4. Copies of all ionogram scaled parameters, in digital form if possible, be sent to WDCs;
  5. Stations in the eclipse zone and its conjugate area should take continuous observations on solar eclipse days and special observations on adjacent days. See also recommendations under Airglow and Aurora Phenomena.

NOTE -- List of 2010 Incoherent Scatter Observation Program: For the 2010 incoherent scatter observation program, every effort should be made to obtain measurements at least on the Incoherent Scatter Coordinated Observation Days, and intensive series should be attempted whenever possible in WGIs, on Dark Moon Geophysical Days (DMGD) or the Airglow and Aurora Periods. The need for collateral VI observations with not more than quarter-hourly spacing at least during all observation periods is stressed.

Special programs include:

  • SolarMin -- To cover the end of the unique extreme solar minimum (Tony van Eyken -- and Ingemar Haggstrom --;
  • Stratospheric Warmings -- Dynamics and temperature of the lower thermosphere during sudden stratospheric warming -- Alert period 15 January-15 February (ten days of observation in both months) (L. Goncharenko --;
  • TopSide -- Latitudinal and Altitudinal Variability of the Topside Ionosphere at Low, Mid, and High Latitudes (Fabiano Rodrigues -- frodrigues@astraspace.met and Michael Nicolls --;
  • QP TIDs -- Coordinated study of quasi-periodic medium-scale Traveling Ionospheric Disturbances with extended latitude coverage (J.D.Mathews --

Special programs: Dr. Ingemar Haggstrom, EISCAT, Box 812, SE-98128 Kiruna, Sweden; tel: +46 98079155;Fax: +46 98079159; e-mail; URSI Working Group G.5. See the 2010 Incoherent Scatter Coordinated Observation Days (URSI-ISWG) webpage for complete 2010 definitions.

For the ionospheric drift or wind measurement by the various radio techniques, observations are recommended to be concentrated on the weeks including RWDs.

For traveling ionosphere disturbances, propose special periods for coordinated measurements of gravity waves induced by magnetospheric activity, probably on selected PRWD and RWD.

For the ionospheric absorption program half-hourly observations are made at least on all RWDs and half-hourly tabulations sent to WDCs. Observations should be continuous on solar eclipse days for stations in eclipse zone and in its conjugate area. Special efforts should be made to obtain daily absorption measurements at temperate latitude stations during the period of Absorption Winter Anomaly, particularly on days of abnormally high or abnormally low absorption (approximately October-March, Northern Hemisphere; April-September, Southern Hemisphere).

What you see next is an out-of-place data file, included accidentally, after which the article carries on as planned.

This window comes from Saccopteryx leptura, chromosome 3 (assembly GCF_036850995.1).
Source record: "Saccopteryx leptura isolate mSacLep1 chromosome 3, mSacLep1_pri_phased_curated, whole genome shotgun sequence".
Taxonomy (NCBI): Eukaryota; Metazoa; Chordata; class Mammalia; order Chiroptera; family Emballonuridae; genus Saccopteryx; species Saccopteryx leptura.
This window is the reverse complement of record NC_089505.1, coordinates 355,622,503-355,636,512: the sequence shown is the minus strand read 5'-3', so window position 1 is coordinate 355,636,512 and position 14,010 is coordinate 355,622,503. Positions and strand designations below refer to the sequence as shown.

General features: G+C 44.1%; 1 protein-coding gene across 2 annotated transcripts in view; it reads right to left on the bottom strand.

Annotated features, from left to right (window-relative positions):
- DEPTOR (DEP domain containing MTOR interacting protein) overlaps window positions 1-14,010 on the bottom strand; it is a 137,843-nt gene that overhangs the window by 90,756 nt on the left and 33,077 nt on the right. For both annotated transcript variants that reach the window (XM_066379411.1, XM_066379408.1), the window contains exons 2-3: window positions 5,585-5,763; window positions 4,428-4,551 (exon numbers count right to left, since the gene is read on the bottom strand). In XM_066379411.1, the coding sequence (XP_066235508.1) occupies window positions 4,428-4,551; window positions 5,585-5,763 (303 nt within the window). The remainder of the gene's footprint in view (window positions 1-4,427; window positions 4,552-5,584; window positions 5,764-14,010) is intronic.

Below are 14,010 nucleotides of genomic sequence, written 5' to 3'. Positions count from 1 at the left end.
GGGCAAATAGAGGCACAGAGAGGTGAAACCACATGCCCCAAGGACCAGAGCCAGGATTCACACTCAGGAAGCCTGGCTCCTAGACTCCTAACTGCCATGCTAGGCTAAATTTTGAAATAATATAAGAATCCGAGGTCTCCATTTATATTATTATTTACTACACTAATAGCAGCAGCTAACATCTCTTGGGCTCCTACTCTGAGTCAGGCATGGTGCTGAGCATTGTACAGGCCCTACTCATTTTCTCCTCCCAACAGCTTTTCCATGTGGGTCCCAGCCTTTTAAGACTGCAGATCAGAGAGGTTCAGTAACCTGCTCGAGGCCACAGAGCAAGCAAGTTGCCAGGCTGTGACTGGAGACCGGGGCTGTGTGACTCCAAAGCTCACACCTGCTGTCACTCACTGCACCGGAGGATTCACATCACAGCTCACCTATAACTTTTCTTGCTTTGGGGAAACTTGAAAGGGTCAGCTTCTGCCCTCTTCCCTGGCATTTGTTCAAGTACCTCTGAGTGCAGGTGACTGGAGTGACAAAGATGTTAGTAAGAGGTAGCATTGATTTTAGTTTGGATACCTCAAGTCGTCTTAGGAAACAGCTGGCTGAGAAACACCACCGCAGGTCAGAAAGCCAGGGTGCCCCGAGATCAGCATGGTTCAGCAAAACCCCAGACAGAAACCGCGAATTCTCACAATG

For back-scatter and forward scatter programs, observations should be made and analyzed at least on all RWDs.

For synoptic observations of mesospheric (D region) electron densities, several groups have agreed on using the RGD for the hours around noon.

For ELF noise measurements involving the earth-ionosphere cavity resonances any special effort should be concentrated during the WGIs.

It is recommended that more intensive observations in all programs be considered on days of unusual meteor activity.


Particular efforts should be made to carry out an intensified program on the RGD -- each Wednesday, UT. A desirable goal would be the scheduling of meteorological rocketsondes, ozone sondes and radiometer sondes on these days, together with maximum-altitude rawinsonde ascents at both 0000 and 1200 UT.

During WGI and STRATWARM Alert Intervals, intensified programs are also desirable, preferably by the implementation of RGD-type programs (see above) on Mondays and Fridays, as well as on Wednesdays.

Global Atmosphere Watch (GAW).

The World Meteorological Organization (WMO) Global Atmosphere Watch (GAW) integrates many monitoring and research activities involving measurement of atmospheric composition, and serves as an early warning system to detect further changes in atmospheric concentrations of greenhouse gases, changes in the ozone layer and in the long range transport of pollutants, including acidity and toxicity of rain as well as of atmospheric burden of aerosols (dirt and dust particles). Contact WMO, 7 bis avenue de la Paix, P.O. Box 2300, 1211 Geneva, Switzerland.

Solar Phenomena.

Observatories making specialized studies of solar phenomena, particularly using new or complex techniques, such that continuous observation or reporting is impractical, are requested to make special efforts to provide to WDCs data for solar eclipse days, RWDs and during PROTON/FLARE ALERTS. The attention of those recording solar noise spectra, solar magnetic fields and doing specialized optical studies is particularly drawn to this recommendation.

CAWSES (Climate and Weather of the Sun-Earth System).

Program within the SCOSTEP (Scientific Committee on Solar-Terrestrial Physics): 2004-2008. Its focus is to mobilize the community to fully utilize past, present, and future data; and to produce improvements in space weather forecasting, the design of space- and Earth-based technological systems, and understanding the role of solar-terrestrial influences on Global Change. Contact is Susan Avery (, Chair of CAWSES Science Steering Group. Program theme areas are: